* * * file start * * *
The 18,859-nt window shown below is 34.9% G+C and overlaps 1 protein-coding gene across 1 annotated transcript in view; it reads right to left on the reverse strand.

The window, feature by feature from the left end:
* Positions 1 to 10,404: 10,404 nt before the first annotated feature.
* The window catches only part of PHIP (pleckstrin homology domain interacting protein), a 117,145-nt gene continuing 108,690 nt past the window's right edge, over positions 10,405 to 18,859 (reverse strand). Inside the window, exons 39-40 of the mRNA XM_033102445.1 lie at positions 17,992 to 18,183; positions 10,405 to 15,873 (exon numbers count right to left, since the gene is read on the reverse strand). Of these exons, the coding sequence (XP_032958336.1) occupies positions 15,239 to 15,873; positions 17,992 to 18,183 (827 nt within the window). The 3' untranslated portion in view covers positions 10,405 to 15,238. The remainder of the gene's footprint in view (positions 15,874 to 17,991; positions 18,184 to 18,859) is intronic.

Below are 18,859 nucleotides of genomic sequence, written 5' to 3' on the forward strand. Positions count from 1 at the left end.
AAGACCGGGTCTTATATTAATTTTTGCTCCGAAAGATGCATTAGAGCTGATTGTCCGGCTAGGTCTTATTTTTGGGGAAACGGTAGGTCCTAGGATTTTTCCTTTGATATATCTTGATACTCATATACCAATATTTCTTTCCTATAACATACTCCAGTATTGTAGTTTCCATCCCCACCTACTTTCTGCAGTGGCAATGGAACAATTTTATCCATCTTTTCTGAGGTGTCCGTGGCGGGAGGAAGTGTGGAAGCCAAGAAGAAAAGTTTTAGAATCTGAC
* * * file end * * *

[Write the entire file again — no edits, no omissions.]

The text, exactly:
The 18,859-nt window shown below is 34.9% G+C and overlaps 1 protein-coding gene across 1 annotated transcript in view; it reads right to left on the reverse strand.

The window, feature by feature from the left end:
* Positions 1 to 10,404: 10,404 nt before the first annotated feature.
* The window catches only part of PHIP (pleckstrin homology domain interacting protein), a 117,145-nt gene continuing 108,690 nt past the window's right edge, over positions 10,405 to 18,859 (reverse strand). Inside the window, exons 39-40 of the mRNA XM_033102445.1 lie at positions 17,992 to 18,183; positions 10,405 to 15,873 (exon numbers count right to left, since the gene is read on the reverse strand). Of these exons, the coding sequence (XP_032958336.1) occupies positions 15,239 to 15,873; positions 17,992 to 18,183 (827 nt within the window). The 3' untranslated portion in view covers positions 10,405 to 15,238. The remainder of the gene's footprint in view (positions 15,874 to 17,991; positions 18,184 to 18,859) is intronic.

Below are 18,859 nucleotides of genomic sequence, written 5' to 3' on the forward strand. Positions count from 1 at the left end.
AAGACCGGGTCTTATATTAATTTTTGCTCCGAAAGATGCATTAGAGCTGATTGTCCGGCTAGGTCTTATTTTTGGGGAAACGGTAGGTCCTAGGATTTTTCCTTTGATATATCTTGATACTCATATACCAATATTTCTTTCCTATAACATACTCCAGTATTGTAGTTTCCATCCCCACCTACTTTCTGCAGTGGCAATGGAACAATTTTATCCATCTTTTCTGAGGTGTCCGTGGCGGGAGGAAGTGTGGAAGCCAAGAAGAAAAGTTTTAGAATCTGAC